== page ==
The Waste Land at 100: Seeing it Freshly, Making it Ours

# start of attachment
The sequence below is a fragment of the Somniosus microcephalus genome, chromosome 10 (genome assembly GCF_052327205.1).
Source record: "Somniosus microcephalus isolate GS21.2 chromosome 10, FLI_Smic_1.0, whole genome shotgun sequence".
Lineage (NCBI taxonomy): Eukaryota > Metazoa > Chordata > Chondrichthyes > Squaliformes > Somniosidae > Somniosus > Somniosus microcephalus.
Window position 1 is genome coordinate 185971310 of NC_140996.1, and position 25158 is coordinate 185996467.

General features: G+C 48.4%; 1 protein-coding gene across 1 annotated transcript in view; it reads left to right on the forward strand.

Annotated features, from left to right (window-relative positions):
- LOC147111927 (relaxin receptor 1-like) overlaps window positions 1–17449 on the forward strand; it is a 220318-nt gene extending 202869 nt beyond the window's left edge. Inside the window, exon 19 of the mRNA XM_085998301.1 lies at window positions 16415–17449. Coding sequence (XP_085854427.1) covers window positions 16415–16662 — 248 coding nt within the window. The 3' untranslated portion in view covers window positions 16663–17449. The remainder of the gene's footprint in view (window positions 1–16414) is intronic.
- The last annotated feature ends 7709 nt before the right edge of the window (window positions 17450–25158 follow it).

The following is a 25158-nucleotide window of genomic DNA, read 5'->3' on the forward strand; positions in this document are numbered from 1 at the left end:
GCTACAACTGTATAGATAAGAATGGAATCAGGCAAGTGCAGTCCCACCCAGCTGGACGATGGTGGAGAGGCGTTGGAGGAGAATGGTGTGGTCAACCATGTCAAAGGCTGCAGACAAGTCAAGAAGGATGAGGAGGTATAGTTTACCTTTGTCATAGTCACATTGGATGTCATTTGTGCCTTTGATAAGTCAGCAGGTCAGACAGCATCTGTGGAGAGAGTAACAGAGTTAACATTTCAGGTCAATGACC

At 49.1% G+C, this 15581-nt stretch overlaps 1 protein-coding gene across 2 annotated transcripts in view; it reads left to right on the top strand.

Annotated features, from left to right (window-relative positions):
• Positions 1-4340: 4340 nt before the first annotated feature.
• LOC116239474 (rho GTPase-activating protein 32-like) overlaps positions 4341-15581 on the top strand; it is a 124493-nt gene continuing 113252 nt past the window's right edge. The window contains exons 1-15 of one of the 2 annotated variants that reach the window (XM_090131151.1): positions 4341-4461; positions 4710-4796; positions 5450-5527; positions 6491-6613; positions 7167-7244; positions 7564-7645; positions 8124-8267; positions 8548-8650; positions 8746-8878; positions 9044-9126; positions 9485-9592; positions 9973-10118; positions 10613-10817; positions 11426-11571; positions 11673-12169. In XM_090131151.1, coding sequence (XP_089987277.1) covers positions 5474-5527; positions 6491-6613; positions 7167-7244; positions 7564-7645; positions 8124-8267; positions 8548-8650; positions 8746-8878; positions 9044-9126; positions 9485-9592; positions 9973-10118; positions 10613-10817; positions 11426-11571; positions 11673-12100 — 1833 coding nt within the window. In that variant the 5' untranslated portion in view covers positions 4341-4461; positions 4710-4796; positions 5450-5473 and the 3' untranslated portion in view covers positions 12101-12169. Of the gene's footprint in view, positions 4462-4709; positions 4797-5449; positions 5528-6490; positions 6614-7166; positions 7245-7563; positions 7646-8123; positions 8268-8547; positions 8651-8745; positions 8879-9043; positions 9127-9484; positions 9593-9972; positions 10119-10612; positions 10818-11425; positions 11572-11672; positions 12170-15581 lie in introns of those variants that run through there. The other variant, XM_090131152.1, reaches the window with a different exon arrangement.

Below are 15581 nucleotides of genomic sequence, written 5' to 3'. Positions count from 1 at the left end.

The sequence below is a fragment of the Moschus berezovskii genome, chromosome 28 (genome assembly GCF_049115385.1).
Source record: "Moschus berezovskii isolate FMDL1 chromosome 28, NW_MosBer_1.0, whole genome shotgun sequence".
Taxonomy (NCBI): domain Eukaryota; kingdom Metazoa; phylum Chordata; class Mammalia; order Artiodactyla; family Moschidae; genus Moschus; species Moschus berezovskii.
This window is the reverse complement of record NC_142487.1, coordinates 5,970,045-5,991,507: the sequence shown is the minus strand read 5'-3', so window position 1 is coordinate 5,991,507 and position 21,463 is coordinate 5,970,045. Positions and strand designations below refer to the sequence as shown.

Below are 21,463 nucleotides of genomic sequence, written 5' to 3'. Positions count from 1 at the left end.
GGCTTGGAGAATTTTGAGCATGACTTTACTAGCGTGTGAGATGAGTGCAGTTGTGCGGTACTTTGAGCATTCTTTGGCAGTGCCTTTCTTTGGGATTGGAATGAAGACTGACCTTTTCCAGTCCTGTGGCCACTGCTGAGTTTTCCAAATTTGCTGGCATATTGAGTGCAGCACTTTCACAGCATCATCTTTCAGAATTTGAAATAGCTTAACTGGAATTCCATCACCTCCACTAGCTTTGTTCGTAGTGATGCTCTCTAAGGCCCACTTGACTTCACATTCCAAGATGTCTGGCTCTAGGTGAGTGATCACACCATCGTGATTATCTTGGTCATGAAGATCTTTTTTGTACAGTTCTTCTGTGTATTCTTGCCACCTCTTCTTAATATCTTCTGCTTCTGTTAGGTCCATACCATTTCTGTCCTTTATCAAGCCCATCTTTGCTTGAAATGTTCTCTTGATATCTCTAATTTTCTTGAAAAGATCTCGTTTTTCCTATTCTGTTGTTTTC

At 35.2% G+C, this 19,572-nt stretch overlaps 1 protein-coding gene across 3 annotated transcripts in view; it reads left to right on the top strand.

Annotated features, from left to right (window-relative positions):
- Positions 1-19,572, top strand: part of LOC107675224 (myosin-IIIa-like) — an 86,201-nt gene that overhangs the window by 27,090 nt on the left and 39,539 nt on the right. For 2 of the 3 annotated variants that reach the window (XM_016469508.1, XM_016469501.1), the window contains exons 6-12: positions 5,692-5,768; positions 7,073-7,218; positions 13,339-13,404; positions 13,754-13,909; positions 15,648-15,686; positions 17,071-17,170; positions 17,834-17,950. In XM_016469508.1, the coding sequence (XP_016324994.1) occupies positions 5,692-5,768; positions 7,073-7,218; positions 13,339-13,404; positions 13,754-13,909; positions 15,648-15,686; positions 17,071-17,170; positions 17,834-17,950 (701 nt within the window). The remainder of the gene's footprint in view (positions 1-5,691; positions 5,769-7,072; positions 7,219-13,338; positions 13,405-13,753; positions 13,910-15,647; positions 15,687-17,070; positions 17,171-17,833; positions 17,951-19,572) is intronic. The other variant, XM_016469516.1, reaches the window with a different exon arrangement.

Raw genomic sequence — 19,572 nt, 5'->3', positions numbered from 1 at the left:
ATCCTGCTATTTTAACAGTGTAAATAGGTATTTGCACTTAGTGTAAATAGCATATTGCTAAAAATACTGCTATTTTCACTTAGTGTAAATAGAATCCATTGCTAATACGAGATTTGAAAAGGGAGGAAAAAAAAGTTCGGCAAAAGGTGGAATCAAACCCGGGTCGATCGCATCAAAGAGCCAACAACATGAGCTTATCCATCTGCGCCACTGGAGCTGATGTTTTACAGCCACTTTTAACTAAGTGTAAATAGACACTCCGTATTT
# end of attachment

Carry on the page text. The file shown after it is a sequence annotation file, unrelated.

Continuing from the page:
Few great poems are as hard to teach as T. S. Eliot’s The Waste Land, not only because the text itself is so elusive (and allusive), but also because it comes to us encrusted by a hundred years of commentary. With explanations of the poem no more than a click away, what reading strategies can we use to help our students encounter the poem freshly? How can we put their puzzlement to use, honoring their frustration—their desire to know “what it all means”—without substituting pre-fab analyses for the active inquiry and personal journey that the poem can offer? (To paraphrase another Eliot poem, how do we keep them from “having the meaning but missing the experience”?) What do we most need to know, as teachers, in order to teach this poem—and what might we need to forget in order to see it freshly ourselves? This seminar will explore ways to teach The Waste Land both quickly and slowly, with and without its historical and biographical contexts, while giving teachers the opportunity to share their own favorite approaches, resources, and classroom practices.